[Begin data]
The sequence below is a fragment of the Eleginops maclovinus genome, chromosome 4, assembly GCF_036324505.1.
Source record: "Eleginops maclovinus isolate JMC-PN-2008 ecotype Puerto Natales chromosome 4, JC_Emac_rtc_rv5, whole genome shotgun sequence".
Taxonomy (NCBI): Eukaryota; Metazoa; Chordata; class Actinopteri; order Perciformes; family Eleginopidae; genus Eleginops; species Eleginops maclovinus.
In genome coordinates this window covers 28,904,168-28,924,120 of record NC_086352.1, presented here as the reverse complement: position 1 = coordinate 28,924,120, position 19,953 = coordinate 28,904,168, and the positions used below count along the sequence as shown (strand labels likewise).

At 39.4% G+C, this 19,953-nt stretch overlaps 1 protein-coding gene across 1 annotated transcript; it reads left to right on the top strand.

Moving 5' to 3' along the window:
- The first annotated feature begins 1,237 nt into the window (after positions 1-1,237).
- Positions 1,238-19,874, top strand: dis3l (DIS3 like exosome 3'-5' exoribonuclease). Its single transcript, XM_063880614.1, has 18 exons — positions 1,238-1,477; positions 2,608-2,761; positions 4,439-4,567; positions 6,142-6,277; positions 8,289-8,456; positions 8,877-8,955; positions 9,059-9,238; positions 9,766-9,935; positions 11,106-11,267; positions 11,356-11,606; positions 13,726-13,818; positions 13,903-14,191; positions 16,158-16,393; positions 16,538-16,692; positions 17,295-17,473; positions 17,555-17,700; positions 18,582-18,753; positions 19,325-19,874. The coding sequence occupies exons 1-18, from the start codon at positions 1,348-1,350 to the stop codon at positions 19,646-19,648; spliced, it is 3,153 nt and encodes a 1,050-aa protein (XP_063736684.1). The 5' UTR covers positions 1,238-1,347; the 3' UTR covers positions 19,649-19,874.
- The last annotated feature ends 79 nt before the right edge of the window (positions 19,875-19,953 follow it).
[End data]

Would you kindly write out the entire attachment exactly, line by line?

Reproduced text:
The sequence below is a fragment of the Eleginops maclovinus genome, chromosome 4, assembly GCF_036324505.1.
Source record: "Eleginops maclovinus isolate JMC-PN-2008 ecotype Puerto Natales chromosome 4, JC_Emac_rtc_rv5, whole genome shotgun sequence".
Taxonomy (NCBI): Eukaryota; Metazoa; Chordata; class Actinopteri; order Perciformes; family Eleginopidae; genus Eleginops; species Eleginops maclovinus.
In genome coordinates this window covers 28,904,168-28,924,120 of record NC_086352.1, presented here as the reverse complement: position 1 = coordinate 28,924,120, position 19,953 = coordinate 28,904,168, and the positions used below count along the sequence as shown (strand labels likewise).

At 39.4% G+C, this 19,953-nt stretch overlaps 1 protein-coding gene across 1 annotated transcript; it reads left to right on the top strand.

Moving 5' to 3' along the window:
- The first annotated feature begins 1,237 nt into the window (after positions 1-1,237).
- Positions 1,238-19,874, top strand: dis3l (DIS3 like exosome 3'-5' exoribonuclease). Its single transcript, XM_063880614.1, has 18 exons — positions 1,238-1,477; positions 2,608-2,761; positions 4,439-4,567; positions 6,142-6,277; positions 8,289-8,456; positions 8,877-8,955; positions 9,059-9,238; positions 9,766-9,935; positions 11,106-11,267; positions 11,356-11,606; positions 13,726-13,818; positions 13,903-14,191; positions 16,158-16,393; positions 16,538-16,692; positions 17,295-17,473; positions 17,555-17,700; positions 18,582-18,753; positions 19,325-19,874. The coding sequence occupies exons 1-18, from the start codon at positions 1,348-1,350 to the stop codon at positions 19,646-19,648; spliced, it is 3,153 nt and encodes a 1,050-aa protein (XP_063736684.1). The 5' UTR covers positions 1,238-1,347; the 3' UTR covers positions 19,649-19,874.
- The last annotated feature ends 79 nt before the right edge of the window (positions 19,875-19,953 follow it).